These simple graphs are just the beginning.  Couple to network graph with geospatial locations of providers, and you add another layer of complexity.  Add city bus routes, and you can see how patients might get to your next office location.  Add census data, and you can look at the relationship between medical practice density, referral patterns, and the average income within a zip code area.  The possibilities are incredible!

So why is this big data?  To build a large and accurate network, you  need to analyze millions of insurance claims, lab tests, or other connection data.  Analyzing data of this size requires large amounts of computer memory and, often cluster computers, and distributed computing software such as Hadoop (more on this in a future post).  We owe a very large debt to the “Healthcare Hacker” Fred Trotter, who created the first such open source, very large, network graph from 2011 Medicare claims data for the entire United States, called DocGraph. The dataset can be downloaded from NotOnly Dev for $1 here.  This graph has 49 million connections between almost a million providers.  Ryan Weald created a beautiful visualization of the entire DocGraph dataset, which I will leave you with here.


Heathcare Data Privacy and Self-Insured Employers

Merge Data

In the rush to control healthcare costs, many employers are self-insuring.  As part of this move, most self-insured networks have become intensely interested in analyzing their own claims and medication cost data.  This type of analysis can be highly informative.  For example, Fred Trotter has created an enormous Medicare referral network graph (DocGraph) for all physicians and providers in the United States.  Essentially, he took Medicare claims data and counted the number of instances that two physicians billed for care on the same patients.  Physicians were identified by a unique National Practitioner Identifier (NPI) number, which is publicly available here.   By some very simple matrix manipulation on this very large data set of 2011 Medicare claims, he created DocGraph. The resulting data is very simple:  {provider #1, provider #2, number instances where P#1 billed for seeing patients that p#2 also saw at some point}, but very large (49 million relationships).  This graph can be used to identify referral “cliques” (who refers to whom), and other patterns.  The bottom line is that any organization that has claims data, big data storage and processing capabilities, and some very simple analytics can do this.  Similar analyses can be done for medication prescribing patterns, disability claim numbers, and other care-delivery metrics.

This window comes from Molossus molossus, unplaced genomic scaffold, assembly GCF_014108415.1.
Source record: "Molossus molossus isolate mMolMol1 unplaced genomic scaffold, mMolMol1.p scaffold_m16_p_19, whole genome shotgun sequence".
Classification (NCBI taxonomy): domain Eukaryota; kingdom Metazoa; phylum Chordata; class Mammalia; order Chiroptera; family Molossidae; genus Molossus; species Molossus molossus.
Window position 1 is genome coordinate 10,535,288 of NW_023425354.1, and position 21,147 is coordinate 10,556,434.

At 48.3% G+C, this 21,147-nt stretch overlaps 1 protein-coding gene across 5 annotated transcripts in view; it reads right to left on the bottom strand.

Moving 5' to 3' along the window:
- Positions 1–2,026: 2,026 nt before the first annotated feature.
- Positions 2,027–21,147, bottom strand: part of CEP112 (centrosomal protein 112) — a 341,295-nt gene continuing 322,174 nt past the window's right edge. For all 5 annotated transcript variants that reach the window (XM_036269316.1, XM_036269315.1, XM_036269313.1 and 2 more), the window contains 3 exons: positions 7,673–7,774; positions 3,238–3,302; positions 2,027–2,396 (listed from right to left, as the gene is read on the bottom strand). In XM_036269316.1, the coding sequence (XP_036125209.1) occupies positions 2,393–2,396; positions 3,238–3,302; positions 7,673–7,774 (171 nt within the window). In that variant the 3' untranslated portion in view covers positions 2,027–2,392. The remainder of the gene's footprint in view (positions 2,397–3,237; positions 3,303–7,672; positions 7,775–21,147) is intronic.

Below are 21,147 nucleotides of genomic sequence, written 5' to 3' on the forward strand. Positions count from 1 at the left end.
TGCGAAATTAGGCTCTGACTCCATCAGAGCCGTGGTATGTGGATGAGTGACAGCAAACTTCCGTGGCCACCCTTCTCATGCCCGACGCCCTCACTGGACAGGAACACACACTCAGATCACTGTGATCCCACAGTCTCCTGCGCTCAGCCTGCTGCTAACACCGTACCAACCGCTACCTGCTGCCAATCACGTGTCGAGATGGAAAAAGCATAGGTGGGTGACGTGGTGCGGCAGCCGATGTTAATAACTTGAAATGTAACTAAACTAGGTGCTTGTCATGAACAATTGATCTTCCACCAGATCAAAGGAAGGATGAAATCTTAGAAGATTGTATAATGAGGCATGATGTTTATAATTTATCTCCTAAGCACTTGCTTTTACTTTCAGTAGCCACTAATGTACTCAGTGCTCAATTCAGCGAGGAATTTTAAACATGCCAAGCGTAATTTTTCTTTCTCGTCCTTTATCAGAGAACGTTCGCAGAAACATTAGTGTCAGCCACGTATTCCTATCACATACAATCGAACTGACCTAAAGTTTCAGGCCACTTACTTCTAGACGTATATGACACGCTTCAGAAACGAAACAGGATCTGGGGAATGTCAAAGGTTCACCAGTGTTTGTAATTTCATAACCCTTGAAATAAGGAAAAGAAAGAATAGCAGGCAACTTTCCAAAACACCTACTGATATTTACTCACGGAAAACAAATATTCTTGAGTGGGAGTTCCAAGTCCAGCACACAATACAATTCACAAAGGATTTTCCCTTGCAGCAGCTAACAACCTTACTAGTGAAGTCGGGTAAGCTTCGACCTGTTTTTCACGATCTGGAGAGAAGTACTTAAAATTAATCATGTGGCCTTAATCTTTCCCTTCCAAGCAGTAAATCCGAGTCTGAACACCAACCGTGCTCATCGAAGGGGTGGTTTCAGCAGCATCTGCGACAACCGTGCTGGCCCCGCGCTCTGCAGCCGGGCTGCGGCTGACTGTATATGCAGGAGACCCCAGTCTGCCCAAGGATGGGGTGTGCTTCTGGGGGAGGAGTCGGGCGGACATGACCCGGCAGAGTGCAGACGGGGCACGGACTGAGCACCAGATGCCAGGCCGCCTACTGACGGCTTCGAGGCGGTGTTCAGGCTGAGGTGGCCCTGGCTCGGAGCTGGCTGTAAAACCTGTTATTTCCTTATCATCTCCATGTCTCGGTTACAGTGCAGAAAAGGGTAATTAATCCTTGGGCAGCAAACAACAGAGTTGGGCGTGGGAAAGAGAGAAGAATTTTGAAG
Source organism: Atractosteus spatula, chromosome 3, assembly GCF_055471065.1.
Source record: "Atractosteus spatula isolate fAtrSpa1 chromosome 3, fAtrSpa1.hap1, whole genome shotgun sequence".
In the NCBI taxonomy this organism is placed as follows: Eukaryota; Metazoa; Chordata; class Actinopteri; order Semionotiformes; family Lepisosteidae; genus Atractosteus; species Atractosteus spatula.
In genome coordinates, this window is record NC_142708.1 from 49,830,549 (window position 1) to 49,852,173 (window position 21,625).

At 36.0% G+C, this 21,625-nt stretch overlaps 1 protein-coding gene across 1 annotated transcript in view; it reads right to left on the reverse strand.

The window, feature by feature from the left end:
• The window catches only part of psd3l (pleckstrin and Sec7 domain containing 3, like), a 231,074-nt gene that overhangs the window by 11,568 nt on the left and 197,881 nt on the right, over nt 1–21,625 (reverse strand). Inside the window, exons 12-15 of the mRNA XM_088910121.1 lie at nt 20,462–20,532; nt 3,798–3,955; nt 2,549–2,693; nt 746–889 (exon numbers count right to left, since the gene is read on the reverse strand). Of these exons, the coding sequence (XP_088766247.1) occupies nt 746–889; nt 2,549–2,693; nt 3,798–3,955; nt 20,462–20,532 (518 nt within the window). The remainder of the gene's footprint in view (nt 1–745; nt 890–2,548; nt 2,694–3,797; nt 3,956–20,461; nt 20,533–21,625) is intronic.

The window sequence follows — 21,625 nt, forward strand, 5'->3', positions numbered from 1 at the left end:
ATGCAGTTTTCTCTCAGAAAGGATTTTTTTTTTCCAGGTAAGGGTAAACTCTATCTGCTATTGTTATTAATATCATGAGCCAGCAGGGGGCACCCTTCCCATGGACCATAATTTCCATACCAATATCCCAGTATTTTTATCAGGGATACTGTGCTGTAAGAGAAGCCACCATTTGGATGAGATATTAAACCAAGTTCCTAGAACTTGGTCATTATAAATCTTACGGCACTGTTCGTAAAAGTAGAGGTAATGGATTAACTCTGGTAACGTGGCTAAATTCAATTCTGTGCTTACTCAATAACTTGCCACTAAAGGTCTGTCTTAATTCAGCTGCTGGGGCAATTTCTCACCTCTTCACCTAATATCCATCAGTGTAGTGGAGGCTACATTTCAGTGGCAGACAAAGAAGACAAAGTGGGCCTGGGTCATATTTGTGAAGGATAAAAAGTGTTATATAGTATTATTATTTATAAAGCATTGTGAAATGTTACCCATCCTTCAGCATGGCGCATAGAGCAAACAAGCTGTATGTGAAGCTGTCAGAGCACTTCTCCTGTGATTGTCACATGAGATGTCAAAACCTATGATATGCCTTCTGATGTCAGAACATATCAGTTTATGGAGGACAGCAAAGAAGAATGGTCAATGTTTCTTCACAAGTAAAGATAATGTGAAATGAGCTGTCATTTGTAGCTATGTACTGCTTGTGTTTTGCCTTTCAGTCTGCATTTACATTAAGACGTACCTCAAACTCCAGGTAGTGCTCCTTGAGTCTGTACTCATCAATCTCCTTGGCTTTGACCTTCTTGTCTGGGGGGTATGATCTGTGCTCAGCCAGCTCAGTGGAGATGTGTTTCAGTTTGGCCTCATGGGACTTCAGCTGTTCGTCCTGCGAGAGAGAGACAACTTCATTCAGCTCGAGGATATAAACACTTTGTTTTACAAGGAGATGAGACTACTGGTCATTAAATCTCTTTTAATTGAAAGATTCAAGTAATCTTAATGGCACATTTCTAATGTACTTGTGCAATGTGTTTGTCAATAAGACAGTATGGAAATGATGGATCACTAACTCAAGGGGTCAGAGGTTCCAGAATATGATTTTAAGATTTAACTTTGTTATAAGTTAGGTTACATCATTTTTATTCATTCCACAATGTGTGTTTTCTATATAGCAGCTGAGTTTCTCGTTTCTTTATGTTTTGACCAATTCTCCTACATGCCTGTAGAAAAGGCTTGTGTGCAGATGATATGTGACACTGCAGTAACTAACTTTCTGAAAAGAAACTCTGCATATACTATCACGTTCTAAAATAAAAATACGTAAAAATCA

Now, this can be a good thing from a business standpoint.  For example, to contain costs, you want most of your patients treated by providers in your network where you have negotiated contracts.  Out-of-network treatments are termed “leakage” by the industry. Network “leakage” analysis can rapidly identify which physicians are referring out-of-network and how often.   Assuming that the equivalent services are available in-network, and this is the key question, you could make these physicians aware of the resources and craft a referral process that makes it easier for them and their patients to access care.

You can also identify physicians who are the “hubs” of your network,  practitioners who are widely connected to others by patient care. These may be the movers-and-shakers of care standards, and the group that you  want to involve in development of new patient care strategies.  For a great example, see this innovative social network analysis of physicians in Italy and their attitudes towards evidence based medicine.